80Scientific American March 1998
The End of Cheap Oil
logical breakthroughs justified the addi-tion of a staggering 287 Gbo. That in-crease is more than all the oil ever dis-covered in the U.S.—plus 40 percent.Non-OPEC countries, of course, are notabove fudging their numbers either: 59nations stated in 1997 that their reserveswere unchanged from 1996. Because re-serves naturally drop as old fields aredrained and jump when new fields arediscovered, perfectly stable numbers yearafter year are implausible.
nother source of systematic errorin the commonly accepted statisticsis that the definition of reserves varieswidely from region to region. In the U.S.,the Securities and Exchange Commissionallows companies to call reserves“proved” only if the oil lies near a pro-ducing well and there is “reasonable cer-tainty” that it can be recovered profitablyat current oil prices, using existing tech-nology. So a proved reserve estimate inthe U.S. is roughly equal to a P90 esti-mate.Regulators in most other countries donot enforce particular oil-reserve defini-tions. For many years, the former Sovietcountries have routinely released wildlyoptimistic figures—essentially P10 re-serves. Yet analysts have often misinter-preted these as estimates of “proved” re-serves.
reckoned reserves inthe former Soviet Union amounted to 190Gbo in 1996, whereas the
Oil and Gas Journal
put the number at 57 Gbo. Thislarge discrepancy shows just how elasticthese numbers can be.Using only P90 estimates is not theanswer, because adding what is 90 per-cent likely for each field, as is done in theU.S., does not in fact yield what is 90 per-cent likely for a country or the entireplanet. On the contrary, summing manyP90 reserve estimates always understatesthe amount of proved oil in a region. Theonly correct way to total up reserve num-bers is to add the mean, or average, esti-mates of oil in each field. In practice, themedian estimate, often called “proved andprobable,” or P50 reserves, is morewidely used and is good enough. The P50value is the number of barrels of oil thatare as likely as not to come out of a wellduring its lifetime, assuming prices re-main within a limited range. Errors in P50estimates tend to cancel one another out.We were able to work around many of the problems plaguing estimates of con-ventional reserves by using a large bodyof statistics maintained byPetroconsultants in Geneva. This infor-mation, assembled over 40 years frommyriad sources, covers some 18,000 oilfields worldwide. It, too, contains somedubious reports, but we did our best tocorrect these sporadic errors.According to our calculations, theworld had at the end of 1996 approxi-mately 850 Gbo of conventional oil in P50reserves—substantially less than the1,019 Gbo reported in the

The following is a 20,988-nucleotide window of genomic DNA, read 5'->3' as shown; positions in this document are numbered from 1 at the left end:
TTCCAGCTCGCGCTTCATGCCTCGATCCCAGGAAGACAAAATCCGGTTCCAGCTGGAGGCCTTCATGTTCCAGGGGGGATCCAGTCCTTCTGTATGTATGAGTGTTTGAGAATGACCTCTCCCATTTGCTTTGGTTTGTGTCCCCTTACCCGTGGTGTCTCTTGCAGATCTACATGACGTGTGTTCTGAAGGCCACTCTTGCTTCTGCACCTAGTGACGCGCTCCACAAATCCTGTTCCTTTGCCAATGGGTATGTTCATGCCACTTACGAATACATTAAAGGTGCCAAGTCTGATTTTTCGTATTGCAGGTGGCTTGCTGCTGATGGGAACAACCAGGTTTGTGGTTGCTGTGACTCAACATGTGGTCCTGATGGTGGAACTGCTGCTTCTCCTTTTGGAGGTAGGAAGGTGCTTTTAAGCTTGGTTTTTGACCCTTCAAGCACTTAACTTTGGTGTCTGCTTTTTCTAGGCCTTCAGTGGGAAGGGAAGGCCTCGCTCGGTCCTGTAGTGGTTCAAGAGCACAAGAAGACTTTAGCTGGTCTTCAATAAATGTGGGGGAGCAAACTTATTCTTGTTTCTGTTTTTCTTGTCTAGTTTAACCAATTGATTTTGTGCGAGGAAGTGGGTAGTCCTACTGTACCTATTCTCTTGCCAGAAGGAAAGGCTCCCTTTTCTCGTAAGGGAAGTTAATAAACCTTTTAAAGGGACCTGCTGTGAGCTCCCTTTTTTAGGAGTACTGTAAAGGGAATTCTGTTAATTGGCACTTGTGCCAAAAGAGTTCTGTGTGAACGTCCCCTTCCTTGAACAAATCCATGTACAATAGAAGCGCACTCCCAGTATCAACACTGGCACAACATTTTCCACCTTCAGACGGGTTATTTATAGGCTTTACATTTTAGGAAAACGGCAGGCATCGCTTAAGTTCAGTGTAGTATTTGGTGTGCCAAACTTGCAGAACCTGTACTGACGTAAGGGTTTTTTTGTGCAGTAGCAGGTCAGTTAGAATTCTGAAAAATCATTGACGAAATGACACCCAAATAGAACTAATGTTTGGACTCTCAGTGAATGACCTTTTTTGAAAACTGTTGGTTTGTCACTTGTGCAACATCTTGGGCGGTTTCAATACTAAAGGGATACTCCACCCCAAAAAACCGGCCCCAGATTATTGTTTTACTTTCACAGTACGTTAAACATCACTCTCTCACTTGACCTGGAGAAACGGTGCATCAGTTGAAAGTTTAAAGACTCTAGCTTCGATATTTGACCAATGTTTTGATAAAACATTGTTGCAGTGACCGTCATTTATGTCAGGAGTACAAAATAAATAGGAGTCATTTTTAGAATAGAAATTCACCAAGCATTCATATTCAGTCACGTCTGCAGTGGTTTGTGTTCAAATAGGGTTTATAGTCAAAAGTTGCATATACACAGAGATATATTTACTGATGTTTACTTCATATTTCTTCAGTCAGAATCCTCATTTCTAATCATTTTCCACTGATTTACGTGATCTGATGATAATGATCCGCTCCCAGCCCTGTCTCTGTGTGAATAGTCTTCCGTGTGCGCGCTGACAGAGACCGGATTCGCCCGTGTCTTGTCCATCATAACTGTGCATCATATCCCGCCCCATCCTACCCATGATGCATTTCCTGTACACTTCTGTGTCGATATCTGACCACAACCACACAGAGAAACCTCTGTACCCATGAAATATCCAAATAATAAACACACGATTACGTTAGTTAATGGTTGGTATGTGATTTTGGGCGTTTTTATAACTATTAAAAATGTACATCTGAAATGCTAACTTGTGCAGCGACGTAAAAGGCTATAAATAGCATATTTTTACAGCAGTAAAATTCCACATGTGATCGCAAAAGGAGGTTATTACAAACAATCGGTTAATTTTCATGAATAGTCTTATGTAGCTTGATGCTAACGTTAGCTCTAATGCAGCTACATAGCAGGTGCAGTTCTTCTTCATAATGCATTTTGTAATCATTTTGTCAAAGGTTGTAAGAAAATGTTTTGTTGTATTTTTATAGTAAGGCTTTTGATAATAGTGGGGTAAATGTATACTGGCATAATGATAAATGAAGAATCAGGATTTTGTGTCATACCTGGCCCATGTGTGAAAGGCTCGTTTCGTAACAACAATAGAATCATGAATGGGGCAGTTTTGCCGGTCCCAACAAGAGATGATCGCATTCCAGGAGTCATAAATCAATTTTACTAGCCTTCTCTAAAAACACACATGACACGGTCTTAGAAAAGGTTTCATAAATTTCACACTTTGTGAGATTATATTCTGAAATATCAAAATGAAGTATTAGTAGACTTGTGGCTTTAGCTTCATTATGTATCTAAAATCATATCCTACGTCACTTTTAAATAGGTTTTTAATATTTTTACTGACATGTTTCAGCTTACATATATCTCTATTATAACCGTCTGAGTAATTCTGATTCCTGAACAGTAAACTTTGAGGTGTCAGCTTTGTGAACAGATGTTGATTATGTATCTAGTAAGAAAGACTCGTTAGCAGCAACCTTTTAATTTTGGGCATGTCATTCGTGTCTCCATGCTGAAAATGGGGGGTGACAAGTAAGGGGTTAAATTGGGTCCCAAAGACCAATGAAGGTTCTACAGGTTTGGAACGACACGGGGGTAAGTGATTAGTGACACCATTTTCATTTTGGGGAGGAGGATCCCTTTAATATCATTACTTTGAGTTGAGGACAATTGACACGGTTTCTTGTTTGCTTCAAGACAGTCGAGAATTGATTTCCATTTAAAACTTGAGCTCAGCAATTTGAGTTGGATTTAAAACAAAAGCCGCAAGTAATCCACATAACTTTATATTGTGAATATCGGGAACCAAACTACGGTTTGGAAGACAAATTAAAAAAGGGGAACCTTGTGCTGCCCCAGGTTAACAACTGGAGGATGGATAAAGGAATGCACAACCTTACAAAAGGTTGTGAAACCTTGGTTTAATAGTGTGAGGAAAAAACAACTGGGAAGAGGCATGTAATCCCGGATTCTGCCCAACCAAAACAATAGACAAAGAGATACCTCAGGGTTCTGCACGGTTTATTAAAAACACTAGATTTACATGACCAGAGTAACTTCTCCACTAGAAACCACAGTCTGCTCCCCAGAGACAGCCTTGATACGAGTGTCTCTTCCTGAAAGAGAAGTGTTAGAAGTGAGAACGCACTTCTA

Oil and Gas Journal
and the 1,160 Gbo estimated by
. The difference is actuallygreater than it appears because our valuerepresents the amount most likely to comeout of known oil fields, whereas the largernumber is supposedly a cautious estimateof proved reserves.For the purposes of calculating whenoil production will crest, even more criti-cal than the size of the world’s reserves isthe size of ultimate recovery—all thecheap oil there is to be had. In order toestimate that, we need to know whether,and how fast, reserves are moving up ordown. It is here that the official statisticsbecome dangerously misleading.
ccording to most accounts, worldoil reserves have marched steadilyupward over the past 20 years. Extend-ing that apparent trend into the future, onecould easily conclude, as the U.S. EnergyInformation Administration has, that oilproduction will continue to rise unhin-dered for decades to come, increasing al-most two thirds by 2020.Such growth is an illusion. About 80percent of the oil produced today flowsfrom fields that were found before 1973,and the great majority of them are declin-ing. In the 1990s oil companies have dis-covered an average of seven Gbo a year;last year they drained more than threetimes as much. Yet official figures indi-cated that proved reserves did not fall by16 Gbo, as one would expect rather theyexpanded by 11 Gbo. One reason is thatseveral dozen governments opted not toreport declines in their reserves, perhapsto enhance their political cachet and theirability to obtain loans. A more importantcause of the expansion lies in revisions:oil companies replaced earlier estimatesof the reserves left in many fields withhigher numbers. For most purposes, suchamendments are harmless, but they seri-ously distort forecasts extrapolated frompublished reports.To judge accurately how much oil ex-plorers will uncover in the future, one hasto backdate every revision to the year inwhich the field was first discovered—not
FLOW OF OIL starts to fall fromany large region when about half the crude is gone. Adding theoutput of fields of various sizes andages (
green curves at right
) usuallyyields a bell-shaped productioncurve for the region as a whole. M.King Hubbert (
), a geologistwith Shell Oil, exploited this factin 1956 to predict correctly that oilfrom the lower 48 American stateswould peak around 1969.